10. Do not get emotionally involved yourself and try to control your emotional
    "hot buttons". Words, issues, situations, personalities can be emotional
    triggers for us. When these issues trigger our "hot buttons", we tend to
    distort, positively or negatively, the message we are hearing. We may tune
    out or pre-judge the message and/or the speaker.

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VI. Listening Tips for the TOEFL® iBT Test

 The best way to improve listening skills for the TOEFL® iBT Test is to listen as
much as possible to a variety of sources in various subject areas (sciences,
social sciences, arts, business, etc.). Watching movies and TV and listening to
radio are also excellent ways to practice listening. Cassette tapes and CDs of
talks are available in libraries and bookstores; those with transcripts of the
listening material are particularly helpful. The Internet is, of course, also a great
resource for listening material, including these valuable sites:

 Here are some suggestions for ways to strengthen skills for the three listening
purposes included in the TOEFL® iBT test.

1. Listening for basic comprehension

  Expand your range of academic vocabulary knowledge, perhaps by using
  Focus on the content and flow of material. Do not be distracted by the
speaker’s style and delivery.
  Anticipate what a person is going to say as a method of staying focused.
  Stay active by asking yourself questions. (e.g.: What main idea is the professor
  Be sure to take notes on the main idea, major points, and important details.
  Listen to a part of a lecture or talk and either orally summarize or write a brief
summary of the main points. Gradually increase the amount listened to and
summarized. Keep in mind that his skill is not measured in the Listening section,
but is also needed for the integrated tasks in the Writing and Speaking sections.

2. Listening for pragmatic understanding

   Think about what each speaker is trying to accomplish; in other words, what is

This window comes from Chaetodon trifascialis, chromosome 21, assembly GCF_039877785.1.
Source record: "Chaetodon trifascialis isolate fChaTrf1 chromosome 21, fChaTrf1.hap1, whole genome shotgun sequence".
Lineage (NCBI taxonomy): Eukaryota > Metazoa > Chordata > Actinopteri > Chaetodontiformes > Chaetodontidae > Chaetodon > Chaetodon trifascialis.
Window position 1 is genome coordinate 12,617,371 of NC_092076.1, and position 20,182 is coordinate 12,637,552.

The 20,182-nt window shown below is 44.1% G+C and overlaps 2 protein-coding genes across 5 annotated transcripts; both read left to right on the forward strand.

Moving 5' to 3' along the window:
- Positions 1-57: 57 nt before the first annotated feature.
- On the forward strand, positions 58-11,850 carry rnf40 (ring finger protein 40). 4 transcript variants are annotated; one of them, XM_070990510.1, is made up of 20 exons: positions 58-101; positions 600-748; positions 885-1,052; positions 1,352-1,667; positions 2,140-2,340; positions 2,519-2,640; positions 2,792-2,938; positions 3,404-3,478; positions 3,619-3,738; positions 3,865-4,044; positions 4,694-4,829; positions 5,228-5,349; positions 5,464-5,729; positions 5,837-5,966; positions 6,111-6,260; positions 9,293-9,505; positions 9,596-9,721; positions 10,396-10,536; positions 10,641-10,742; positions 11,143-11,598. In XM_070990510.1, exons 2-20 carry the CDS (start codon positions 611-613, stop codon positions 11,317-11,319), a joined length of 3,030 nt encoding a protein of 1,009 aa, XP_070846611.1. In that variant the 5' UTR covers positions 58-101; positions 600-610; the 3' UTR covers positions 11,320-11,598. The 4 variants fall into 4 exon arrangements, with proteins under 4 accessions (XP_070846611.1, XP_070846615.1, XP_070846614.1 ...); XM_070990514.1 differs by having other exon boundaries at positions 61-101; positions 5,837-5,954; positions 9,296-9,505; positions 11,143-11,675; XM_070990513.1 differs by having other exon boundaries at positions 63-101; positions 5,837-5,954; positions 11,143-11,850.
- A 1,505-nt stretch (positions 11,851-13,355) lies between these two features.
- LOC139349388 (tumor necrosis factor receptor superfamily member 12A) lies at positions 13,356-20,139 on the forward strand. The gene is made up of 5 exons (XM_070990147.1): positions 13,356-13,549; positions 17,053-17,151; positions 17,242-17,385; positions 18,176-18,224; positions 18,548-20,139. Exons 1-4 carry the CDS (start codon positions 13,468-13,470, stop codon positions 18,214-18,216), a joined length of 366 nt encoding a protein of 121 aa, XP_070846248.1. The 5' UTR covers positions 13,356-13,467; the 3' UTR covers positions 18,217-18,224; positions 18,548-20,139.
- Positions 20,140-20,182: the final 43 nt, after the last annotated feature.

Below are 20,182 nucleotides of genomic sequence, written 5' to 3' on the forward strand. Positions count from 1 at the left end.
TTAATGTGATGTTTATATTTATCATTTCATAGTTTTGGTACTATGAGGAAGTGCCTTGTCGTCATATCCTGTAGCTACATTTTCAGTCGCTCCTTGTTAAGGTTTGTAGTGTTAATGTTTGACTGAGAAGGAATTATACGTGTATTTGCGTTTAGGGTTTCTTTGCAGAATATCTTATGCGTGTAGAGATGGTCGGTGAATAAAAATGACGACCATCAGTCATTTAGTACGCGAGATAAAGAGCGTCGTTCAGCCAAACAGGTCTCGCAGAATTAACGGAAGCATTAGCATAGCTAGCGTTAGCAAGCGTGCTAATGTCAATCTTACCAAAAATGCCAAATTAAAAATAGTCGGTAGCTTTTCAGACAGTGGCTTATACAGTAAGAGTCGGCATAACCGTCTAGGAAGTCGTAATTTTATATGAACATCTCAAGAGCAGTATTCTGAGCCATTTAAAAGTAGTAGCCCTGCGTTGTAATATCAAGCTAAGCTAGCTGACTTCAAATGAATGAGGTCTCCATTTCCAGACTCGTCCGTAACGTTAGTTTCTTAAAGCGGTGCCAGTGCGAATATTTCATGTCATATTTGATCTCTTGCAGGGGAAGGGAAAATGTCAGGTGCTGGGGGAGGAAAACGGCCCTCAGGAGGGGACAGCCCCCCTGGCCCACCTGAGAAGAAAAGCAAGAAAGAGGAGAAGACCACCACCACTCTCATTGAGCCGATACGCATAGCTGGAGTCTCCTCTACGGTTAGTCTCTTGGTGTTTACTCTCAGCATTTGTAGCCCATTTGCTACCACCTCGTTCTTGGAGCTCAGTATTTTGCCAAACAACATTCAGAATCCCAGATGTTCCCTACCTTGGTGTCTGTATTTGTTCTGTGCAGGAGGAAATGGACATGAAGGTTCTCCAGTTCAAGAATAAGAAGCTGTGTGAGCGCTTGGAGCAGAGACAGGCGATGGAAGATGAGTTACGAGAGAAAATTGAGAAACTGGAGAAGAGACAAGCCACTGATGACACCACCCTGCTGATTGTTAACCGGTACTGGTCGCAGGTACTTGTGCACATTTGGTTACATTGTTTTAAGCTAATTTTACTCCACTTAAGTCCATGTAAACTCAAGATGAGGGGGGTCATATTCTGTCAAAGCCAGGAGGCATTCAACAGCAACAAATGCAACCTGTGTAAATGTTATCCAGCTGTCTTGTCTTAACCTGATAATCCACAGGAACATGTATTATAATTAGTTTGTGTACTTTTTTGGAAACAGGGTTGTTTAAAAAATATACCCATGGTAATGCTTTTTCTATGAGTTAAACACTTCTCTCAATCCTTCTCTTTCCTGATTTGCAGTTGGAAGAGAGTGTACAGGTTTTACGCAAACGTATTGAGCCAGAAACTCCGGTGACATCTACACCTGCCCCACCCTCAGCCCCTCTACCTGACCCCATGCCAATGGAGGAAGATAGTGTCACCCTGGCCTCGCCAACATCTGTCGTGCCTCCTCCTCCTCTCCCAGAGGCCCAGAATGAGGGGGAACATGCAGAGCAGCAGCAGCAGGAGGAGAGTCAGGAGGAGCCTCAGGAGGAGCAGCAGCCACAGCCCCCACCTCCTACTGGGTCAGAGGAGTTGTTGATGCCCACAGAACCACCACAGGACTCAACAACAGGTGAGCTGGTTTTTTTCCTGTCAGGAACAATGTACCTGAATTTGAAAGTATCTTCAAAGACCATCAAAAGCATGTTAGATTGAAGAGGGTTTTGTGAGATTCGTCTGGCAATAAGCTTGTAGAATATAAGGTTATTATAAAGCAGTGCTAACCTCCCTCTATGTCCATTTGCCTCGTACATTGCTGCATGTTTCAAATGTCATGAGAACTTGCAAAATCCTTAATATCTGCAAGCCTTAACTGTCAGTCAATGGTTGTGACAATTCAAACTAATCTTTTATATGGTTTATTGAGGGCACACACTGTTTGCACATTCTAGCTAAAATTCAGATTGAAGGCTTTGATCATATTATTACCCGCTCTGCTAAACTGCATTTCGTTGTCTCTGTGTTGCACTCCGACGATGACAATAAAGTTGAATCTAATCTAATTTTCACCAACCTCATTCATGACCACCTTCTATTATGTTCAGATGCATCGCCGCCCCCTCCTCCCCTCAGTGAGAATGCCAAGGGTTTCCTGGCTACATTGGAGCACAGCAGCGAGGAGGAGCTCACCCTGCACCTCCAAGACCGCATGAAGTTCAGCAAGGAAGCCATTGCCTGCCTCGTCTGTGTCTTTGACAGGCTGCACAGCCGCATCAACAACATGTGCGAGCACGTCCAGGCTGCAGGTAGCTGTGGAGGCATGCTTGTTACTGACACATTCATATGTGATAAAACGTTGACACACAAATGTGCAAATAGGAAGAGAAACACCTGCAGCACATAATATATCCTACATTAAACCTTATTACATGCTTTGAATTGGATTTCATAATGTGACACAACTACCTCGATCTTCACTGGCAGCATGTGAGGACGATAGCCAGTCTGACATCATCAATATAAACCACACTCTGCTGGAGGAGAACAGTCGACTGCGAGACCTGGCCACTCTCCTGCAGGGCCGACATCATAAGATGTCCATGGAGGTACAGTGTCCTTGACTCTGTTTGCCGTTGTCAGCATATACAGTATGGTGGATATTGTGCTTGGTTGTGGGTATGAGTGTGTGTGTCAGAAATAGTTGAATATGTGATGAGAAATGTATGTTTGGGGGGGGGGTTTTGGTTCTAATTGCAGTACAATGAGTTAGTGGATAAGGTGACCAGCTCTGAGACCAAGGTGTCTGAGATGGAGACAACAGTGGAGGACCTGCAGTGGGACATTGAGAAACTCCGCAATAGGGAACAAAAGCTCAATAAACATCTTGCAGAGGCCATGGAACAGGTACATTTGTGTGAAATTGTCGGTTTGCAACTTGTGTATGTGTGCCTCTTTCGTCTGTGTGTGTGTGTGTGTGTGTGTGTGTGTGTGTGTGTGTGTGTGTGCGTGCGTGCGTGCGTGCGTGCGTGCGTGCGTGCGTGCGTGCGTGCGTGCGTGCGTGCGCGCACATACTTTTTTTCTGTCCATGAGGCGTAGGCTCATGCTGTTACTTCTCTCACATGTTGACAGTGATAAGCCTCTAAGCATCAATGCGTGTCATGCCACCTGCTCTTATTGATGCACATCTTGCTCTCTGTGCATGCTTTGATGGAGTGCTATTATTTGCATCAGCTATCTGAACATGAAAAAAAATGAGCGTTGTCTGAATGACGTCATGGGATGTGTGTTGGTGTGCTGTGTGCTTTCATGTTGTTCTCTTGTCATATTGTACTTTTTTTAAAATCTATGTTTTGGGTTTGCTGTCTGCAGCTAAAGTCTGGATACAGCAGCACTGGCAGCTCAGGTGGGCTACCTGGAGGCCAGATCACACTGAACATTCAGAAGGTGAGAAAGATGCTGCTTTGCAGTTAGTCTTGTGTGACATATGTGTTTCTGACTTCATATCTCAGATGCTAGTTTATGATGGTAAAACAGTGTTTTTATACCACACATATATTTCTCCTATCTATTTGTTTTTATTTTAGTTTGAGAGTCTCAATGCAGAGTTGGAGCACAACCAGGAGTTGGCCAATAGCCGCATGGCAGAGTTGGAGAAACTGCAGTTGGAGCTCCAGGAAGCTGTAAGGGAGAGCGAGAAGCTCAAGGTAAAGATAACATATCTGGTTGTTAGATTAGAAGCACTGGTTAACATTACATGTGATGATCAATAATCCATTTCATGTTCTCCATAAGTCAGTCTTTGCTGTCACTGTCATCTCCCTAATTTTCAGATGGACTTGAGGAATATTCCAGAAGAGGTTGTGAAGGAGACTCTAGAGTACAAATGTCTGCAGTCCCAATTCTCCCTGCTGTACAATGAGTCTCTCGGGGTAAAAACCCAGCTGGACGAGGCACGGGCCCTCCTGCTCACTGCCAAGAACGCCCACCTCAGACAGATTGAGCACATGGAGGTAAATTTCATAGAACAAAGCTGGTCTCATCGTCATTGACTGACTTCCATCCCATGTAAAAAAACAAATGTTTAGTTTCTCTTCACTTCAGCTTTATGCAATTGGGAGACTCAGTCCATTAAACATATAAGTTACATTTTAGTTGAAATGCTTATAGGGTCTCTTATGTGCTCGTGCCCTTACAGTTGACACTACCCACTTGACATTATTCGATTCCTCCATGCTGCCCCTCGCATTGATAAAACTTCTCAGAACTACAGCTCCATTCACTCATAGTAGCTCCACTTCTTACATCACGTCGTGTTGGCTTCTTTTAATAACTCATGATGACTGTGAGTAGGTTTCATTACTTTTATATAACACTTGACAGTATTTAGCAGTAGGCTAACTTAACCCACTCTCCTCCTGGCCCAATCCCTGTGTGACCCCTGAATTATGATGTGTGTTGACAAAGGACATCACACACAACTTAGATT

the purpose of the speech or conversation? Is the speaker apologizing,
complaining, making suggestions, etc.?
   Pay attention to the way each speaker talks. Is the level of language formal or
casual? Is the speaker’s voice calm or emotional? What does the speaker’s tone
of voice tell you?
   Notice the degree of certainty of the speaker. How sure is the speaker about
the information? Does the speaker’s tone of voice indicate something about
his/her degree of certainty?
   Listen for changes in topic or digressions.
   Watch a recorded TV or movie comedy and pay particular attention to how
stress and intonation patterns are used to convey meaning.

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3. Listening to connect and synthesize ideas

   Think about how a lecture is organized. Listen for the signal words that indicate
the introduction, major steps or ideas, examples, and the conclusion or summary.
   Identify the relationships of ideas in the information being discussed. Possible
relationships include: cause & effect, compare & contrast, and steps in a
   Listen for words that show connections and relationships between ideas.
   Listen to recorded material and stop the recording at various points and try to
predict what information or idea will be expressed next.
   Create an outline of the information discussed while listening or after listening.

***For additional listening tips & valuable practice activities, be sure to
check out the following ESL Pro Systems products:

- Learning English Listening Workbook
- Learning English Advanced Listening Workbook
- Listening Workbook for the TOEFL® iBT Test
- Listening Workbook for the TOEIC® Test

Copyright © 2005 ESL Pro Systems, Ltd. All rights reserved. Visit us online at